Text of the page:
What Naukatek did next…

One of the most intriguing companies to emerge during the era of the Covid-19 pandemic has been Norway’s Naukatek, which is currently planning to launch an entirely new product range of high performance materials based on meltblown nonwovens.

Naukatek AS was founded by nanotechnologist Liudmila Ilyukhina, polymer production specialist Ilya Gorelkin and serial entrepreneur, Stein Inge Haaland in March 2020, in direct response to the coronavirus.
The goal was to make Norway self-sufficient in the critical meltblown filter material it needed for facemasks for the country’s healthcare workers and the new company moved fast – if a little too fast for the country’s government.

Shrimp farming
Liudmila had previously been involved in the successful digitalisation and optimisation of Norway’s largest healthcare interpreting services group and at the beginning of 2020 was looking to do something completely different. She and Stein were planning to establish the largest shrimp farming operation in Sri Lanka, based on all the latest digital and sustainable technologies available today. The groundwork had already been conducted at the proposed site of this operation, but then Sri Lanka closed its borders.
Back in Norway, with time on her hands as the Covid-19 pandemic unfolded, Liudmila turned her attention to the PPE shortages, which – as elsewhere – were preoccupying the country’s frontline health workers, and wondered how she could help.
“My initial idea was to build a digitalised supply chain for the effective distribution of masks produced on sewing machines in the home,” she says. “Then I started to study standards and quality issues and quickly realised that without meltblown nonwovens we were not going anywhere. Further investigations inevitably led me to Reicofil, as the specialist in the technology for this field.”
After fruitful discussions with Reicofil, Naukatek was quick off the mark to make the deposit on a new meltblown line, signing the contract at the beginning of April 2020 – ahead of the many new meltblown investments that were subsequently announced, leading to a period of backlogs, initially as long as 18 months for Reicofil, and other INDEX™20 exhibitors specialising in meltblown technology, such as Germany’s Oerlikon and Italy’s Ramina.

Knowledge keeper
Naukatek took delivery of a 1.6 metre wide standalone Reicofil meltblown machine – a first for Scandinavia – in September, having already installed a facemask converting machine at its new plant in Trondheim.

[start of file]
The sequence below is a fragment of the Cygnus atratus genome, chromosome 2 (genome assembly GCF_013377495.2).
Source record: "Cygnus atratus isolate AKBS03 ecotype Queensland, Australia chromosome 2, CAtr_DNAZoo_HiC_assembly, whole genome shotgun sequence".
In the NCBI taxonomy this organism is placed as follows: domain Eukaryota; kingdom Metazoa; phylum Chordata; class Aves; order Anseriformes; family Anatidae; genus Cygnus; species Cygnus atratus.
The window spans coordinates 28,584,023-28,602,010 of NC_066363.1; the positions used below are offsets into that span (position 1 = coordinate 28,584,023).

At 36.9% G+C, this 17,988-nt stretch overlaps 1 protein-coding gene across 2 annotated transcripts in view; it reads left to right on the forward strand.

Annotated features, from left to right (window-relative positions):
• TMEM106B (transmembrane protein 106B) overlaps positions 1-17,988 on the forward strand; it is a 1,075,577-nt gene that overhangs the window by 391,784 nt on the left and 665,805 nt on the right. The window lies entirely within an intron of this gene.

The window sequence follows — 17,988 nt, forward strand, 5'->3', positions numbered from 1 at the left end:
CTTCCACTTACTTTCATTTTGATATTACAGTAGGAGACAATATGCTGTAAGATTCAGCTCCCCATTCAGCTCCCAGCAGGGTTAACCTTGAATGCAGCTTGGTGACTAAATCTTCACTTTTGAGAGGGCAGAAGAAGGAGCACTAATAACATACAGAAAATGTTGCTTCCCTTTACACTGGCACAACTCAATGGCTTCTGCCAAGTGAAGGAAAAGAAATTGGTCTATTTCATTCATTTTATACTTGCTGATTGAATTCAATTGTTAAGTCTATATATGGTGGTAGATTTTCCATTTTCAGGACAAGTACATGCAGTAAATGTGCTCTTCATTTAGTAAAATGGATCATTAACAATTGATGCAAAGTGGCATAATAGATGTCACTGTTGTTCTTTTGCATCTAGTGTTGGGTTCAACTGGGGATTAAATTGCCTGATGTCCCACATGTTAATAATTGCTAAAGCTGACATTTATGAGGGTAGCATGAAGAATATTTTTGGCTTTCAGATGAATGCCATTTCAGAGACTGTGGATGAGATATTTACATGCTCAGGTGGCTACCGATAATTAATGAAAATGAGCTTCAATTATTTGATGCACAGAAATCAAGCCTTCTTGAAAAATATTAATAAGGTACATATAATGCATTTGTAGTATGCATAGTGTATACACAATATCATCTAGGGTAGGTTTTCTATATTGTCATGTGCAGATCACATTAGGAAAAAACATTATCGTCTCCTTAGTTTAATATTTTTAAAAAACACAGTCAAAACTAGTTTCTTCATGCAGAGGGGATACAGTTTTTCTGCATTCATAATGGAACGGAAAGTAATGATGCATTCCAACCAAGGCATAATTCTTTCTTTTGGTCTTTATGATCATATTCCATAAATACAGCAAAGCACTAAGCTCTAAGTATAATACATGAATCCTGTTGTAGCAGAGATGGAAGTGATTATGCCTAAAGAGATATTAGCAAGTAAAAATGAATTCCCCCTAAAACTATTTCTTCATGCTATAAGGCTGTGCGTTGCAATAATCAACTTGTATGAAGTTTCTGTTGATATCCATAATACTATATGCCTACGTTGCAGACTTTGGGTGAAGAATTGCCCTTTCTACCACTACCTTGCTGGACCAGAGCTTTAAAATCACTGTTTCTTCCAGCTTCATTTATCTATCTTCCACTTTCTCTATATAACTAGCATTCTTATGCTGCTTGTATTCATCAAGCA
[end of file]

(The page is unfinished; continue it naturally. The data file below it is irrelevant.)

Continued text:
The converting line has a monthly capacity of three million facemasks – more than enough to meet the needs of a country with a population of just 5.4 million people. The remainder of the meltblown material capacity – 40 tons per month – was made available for the general market to help out other countries with PPE shortages.
“We quickly drew on our expertise to create the range of FFP2, FFP3 and N95 standard facemasks we are still selling and have also helped many of our customers who themselves were start-ups, in achieving the necessary properties and constructions for their facemasks, because a lot of what was being made was not meeting the necessary standards,” Liudmila says. “We have become the knowledge keeper for all modes of facemask.”
By the time Naukatek had started up its meltblown production, however, China and other countries in Asia were also rapidly increasing production, and prices on the open market began to fall.
The company has been disappointed at the lack of support from the Norwegian government and its subsequent return to sourcing facemasks from Asia.
“There was a lot of talk by European governments about becoming self-sufficient during the shortages, but we have been frustrated by what’s happened subsequently,” Liudmila says. “Norway is not in the European Union but follows its procurement policies and it appears that there’s a fear of not breaking any laws in respect of international trade, but this is always only based on price in the end. No other criteria are taken into account.
“This was a real opportunity to secure European jobs and knowledge, as well as self-sufficiency in essential PPE, but it hasn’t been taken – even in Germany, where new companies have been heavily subsidised, sourcing is taking place internationally and is based purely on price. Facemask machines are now being scrapped as a result.”

New ideas
Undaunted, Naukatek has been drawing on its research credentials to decide what can be done with meltblown technology next.
“I can’t share too many details, but we are developing completely new materials for high-tech applications in the electronics industry,” Liudmila reveals. “They are based on some very meaty new ideas and the application promises to be a breakthrough. We have had the freedom to research and now just have to be faster than the rest. Hopefully we’ll be in a position to say more very shortly.”



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